COUNCIL CHRONICLE – On September 26, 32 scientists representing 12 countries returned from a nine-week voyage to explore the sunken continent of Zealandia, located in the South Pacific, have returned home by after landing in Hobart, Tasmania.
Scientists had confirmed that Zealandia was the seventh known continent only earlier this past year. Since 94 percent of the continent is over a kilometer OR 2/3 of a mileS underwater, little was known about it. The only parts above water are islands like Lord Howe Island and New Zealand itself.
Scientists Returned From First Exploration of Zealandia
Researchers part of the International Ocean Discovery Program (IODP) are the organizers of the scientific expedition to this submerged continent. The IODP is an organization composed of researchers from 23 countries. It organizes voyages to study the rocks and sediments on the seafloor to learn about the geological history of the planet.
The explorers traveled on the research vessel “JOIDES Resolution” to survey and sample the sunken continent. Several of them drilled into the seabed at six different sites that were over 1250 meters or 4101 feet deep. They collected sediment cores that showed how the continent’s climate, geography, and vulcanism changed over the last 70 million years.
The scientists also collected 8,000 fossils and identified several hundred species. According to Dr. Gerald Dickens of Rice University in Texas, some of the fossils indicate that Zealandia was not always underwater. Some of them, for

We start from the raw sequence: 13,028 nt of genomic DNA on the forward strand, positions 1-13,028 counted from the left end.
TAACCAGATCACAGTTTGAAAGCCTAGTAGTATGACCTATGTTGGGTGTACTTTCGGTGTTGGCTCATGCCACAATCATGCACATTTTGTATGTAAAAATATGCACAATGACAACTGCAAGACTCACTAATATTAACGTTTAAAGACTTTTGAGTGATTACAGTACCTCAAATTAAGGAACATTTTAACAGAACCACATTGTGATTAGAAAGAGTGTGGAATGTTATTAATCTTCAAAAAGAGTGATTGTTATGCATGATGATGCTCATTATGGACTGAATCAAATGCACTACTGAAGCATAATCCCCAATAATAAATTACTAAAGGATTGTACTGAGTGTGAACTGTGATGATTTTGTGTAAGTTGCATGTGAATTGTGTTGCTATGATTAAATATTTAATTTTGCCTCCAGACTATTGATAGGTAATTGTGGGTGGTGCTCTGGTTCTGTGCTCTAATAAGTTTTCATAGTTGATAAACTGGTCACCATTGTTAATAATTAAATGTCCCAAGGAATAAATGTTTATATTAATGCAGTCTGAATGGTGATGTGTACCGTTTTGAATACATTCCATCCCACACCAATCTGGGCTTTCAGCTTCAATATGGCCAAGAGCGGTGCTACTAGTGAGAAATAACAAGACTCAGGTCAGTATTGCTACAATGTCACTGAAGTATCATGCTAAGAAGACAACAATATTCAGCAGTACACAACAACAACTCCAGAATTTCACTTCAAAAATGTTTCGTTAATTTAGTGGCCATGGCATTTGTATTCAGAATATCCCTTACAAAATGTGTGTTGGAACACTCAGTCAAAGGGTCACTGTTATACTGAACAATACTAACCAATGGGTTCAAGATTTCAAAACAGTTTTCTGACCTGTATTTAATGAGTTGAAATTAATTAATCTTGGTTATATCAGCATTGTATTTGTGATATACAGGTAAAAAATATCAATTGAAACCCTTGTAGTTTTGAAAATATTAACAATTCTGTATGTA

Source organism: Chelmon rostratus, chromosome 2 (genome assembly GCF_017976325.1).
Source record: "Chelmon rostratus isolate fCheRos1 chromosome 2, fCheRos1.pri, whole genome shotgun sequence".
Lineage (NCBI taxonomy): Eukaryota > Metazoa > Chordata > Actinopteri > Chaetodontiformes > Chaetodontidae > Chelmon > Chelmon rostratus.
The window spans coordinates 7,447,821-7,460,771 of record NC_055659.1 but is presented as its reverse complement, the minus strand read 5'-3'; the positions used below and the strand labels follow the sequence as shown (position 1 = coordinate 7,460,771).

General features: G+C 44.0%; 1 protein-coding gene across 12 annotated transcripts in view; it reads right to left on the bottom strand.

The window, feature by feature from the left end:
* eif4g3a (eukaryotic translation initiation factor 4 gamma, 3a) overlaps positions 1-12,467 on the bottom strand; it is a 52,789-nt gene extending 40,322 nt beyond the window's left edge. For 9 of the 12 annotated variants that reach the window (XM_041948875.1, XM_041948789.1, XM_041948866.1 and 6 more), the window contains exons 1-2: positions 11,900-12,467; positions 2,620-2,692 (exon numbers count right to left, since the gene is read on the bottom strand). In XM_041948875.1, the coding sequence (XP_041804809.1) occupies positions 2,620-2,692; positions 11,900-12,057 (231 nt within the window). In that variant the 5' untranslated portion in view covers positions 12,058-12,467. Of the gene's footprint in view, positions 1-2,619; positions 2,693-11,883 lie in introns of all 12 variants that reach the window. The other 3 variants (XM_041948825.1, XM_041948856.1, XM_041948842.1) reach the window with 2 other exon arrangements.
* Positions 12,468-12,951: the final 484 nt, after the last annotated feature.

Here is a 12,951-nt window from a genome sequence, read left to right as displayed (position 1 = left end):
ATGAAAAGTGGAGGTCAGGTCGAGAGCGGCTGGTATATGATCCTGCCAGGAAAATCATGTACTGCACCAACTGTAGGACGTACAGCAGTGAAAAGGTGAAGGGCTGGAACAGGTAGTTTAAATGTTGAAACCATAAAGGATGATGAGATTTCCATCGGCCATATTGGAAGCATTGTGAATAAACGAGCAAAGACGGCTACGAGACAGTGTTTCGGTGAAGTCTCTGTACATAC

Some of them, for example, came from land plants, while others came from creatures that lived in shallow seas. That suggests that the continent, which is about the size of India, didn’t sink beneath the waves until it separated from Antarctica and Australia some 80 million years ago.
“This expedition offered insights into Earth’s history, ranging from mountain-building in New Zealand to the shifting movements of Earth’s tectonic plates to changes in ocean circulation and global climate,” says the research team.
The researchers have a lot more research planned. They will study their currently gathered samples to learn more about the submerged continent’s climatic history, including how it was affected by climate change. Researchers also plan on studying the evolution and dispersal of plants and animals. At least one more scientific expedition is scheduled for sometime next year.
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